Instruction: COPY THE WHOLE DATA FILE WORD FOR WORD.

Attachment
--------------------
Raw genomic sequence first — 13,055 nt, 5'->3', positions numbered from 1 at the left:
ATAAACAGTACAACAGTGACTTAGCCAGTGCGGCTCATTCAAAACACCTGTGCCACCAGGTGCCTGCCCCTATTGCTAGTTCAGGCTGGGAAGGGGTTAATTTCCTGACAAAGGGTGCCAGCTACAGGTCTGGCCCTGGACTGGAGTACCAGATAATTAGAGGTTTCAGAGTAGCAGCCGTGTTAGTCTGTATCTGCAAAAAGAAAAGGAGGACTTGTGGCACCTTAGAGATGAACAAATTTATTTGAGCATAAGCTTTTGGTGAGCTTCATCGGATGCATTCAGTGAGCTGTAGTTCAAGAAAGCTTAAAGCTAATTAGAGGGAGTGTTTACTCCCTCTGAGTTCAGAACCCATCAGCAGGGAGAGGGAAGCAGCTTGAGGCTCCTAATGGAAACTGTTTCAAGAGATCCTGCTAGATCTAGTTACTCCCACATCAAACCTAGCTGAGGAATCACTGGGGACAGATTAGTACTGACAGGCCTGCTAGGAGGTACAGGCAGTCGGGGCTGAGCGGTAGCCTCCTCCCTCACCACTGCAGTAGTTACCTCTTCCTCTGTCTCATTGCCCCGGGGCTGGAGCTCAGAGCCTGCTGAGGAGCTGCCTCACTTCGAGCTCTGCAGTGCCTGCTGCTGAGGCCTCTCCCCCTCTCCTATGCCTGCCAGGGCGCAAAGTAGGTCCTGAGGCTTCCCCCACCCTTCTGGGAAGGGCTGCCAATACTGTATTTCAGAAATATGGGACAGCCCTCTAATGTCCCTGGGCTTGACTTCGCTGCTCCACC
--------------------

Raw genomic sequence first — 13,055 nt, 5'->3', positions numbered from 1 at the left:
ATAAACAGTACAACAGTGACTTAGCCAGTGCGGCTCATTCAAAACACCTGTGCCACCAGGTGCCTGCCCCTATTGCTAGTTCAGGCTGGGAAGGGGTTAATTTCCTGACAAAGGGTGCCAGCTACAGGTCTGGCCCTGGACTGGAGTACCAGATAATTAGAGGTTTCAGAGTAGCAGCCGTGTTAGTCTGTATCTGCAAAAAGAAAAGGAGGACTTGTGGCACCTTAGAGATGAACAAATTTATTTGAGCATAAGCTTTTGGTGAGCTTCATCGGATGCATTCAGTGAGCTGTAGTTCAAGAAAGCTTAAAGCTAATTAGAGGGAGTGTTTACTCCCTCTGAGTTCAGAACCCATCAGCAGGGAGAGGGAAGCAGCTTGAGGCTCCTAATGGAAACTGTTTCAAGAGATCCTGCTAGATCTAGTTACTCCCACATCAAACCTAGCTGAGGAATCACTGGGGACAGATTAGTACTGACAGGCCTGCTAGGAGGTACAGGCAGTCGGGGCTGAGCGGTAGCCTCCTCCCTCACCACTGCAGTAGTTACCTCTTCCTCTGTCTCATTGCCCCGGGGCTGGAGCTCAGAGCCTGCTGAGGAGCTGCCTCACTTCGAGCTCTGCAGTGCCTGCTGCTGAGGCCTCTCCCCCTCTCCTATGCCTGCCAGGGCGCAAAGTAGGTCCTGAGGCTTCCCCCACCCTTCTGGGAAGGGCTGCCAATACTGTATTTCAGAAATATGGGACAGCCCTCTAATGTCCCTGGGCTTGACTTCGCTGCTCCACC